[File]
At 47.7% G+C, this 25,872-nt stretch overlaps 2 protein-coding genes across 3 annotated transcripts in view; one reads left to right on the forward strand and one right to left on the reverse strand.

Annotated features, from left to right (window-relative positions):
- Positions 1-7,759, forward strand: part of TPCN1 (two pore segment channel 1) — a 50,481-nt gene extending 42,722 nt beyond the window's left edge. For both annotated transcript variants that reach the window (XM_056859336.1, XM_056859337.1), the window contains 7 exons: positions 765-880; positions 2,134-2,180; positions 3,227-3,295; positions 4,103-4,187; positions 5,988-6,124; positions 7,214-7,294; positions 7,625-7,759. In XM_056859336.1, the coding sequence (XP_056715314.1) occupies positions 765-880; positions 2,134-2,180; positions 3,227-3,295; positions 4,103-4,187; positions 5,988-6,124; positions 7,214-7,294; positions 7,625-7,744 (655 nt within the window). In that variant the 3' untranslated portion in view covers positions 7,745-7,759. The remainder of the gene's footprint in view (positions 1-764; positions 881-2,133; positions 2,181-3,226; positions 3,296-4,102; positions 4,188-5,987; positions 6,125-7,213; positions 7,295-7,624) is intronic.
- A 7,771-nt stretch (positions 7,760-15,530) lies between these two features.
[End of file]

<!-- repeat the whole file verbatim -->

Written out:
At 47.7% G+C, this 25,872-nt stretch overlaps 2 protein-coding genes across 3 annotated transcripts in view; one reads left to right on the forward strand and one right to left on the reverse strand.

Annotated features, from left to right (window-relative positions):
- Positions 1-7,759, forward strand: part of TPCN1 (two pore segment channel 1) — a 50,481-nt gene extending 42,722 nt beyond the window's left edge. For both annotated transcript variants that reach the window (XM_056859336.1, XM_056859337.1), the window contains 7 exons: positions 765-880; positions 2,134-2,180; positions 3,227-3,295; positions 4,103-4,187; positions 5,988-6,124; positions 7,214-7,294; positions 7,625-7,759. In XM_056859336.1, the coding sequence (XP_056715314.1) occupies positions 765-880; positions 2,134-2,180; positions 3,227-3,295; positions 4,103-4,187; positions 5,988-6,124; positions 7,214-7,294; positions 7,625-7,744 (655 nt within the window). In that variant the 3' untranslated portion in view covers positions 7,745-7,759. The remainder of the gene's footprint in view (positions 1-764; positions 881-2,133; positions 2,181-3,226; positions 3,296-4,102; positions 4,188-5,987; positions 6,125-7,213; positions 7,295-7,624) is intronic.
- A 7,771-nt stretch (positions 7,760-15,530) lies between these two features.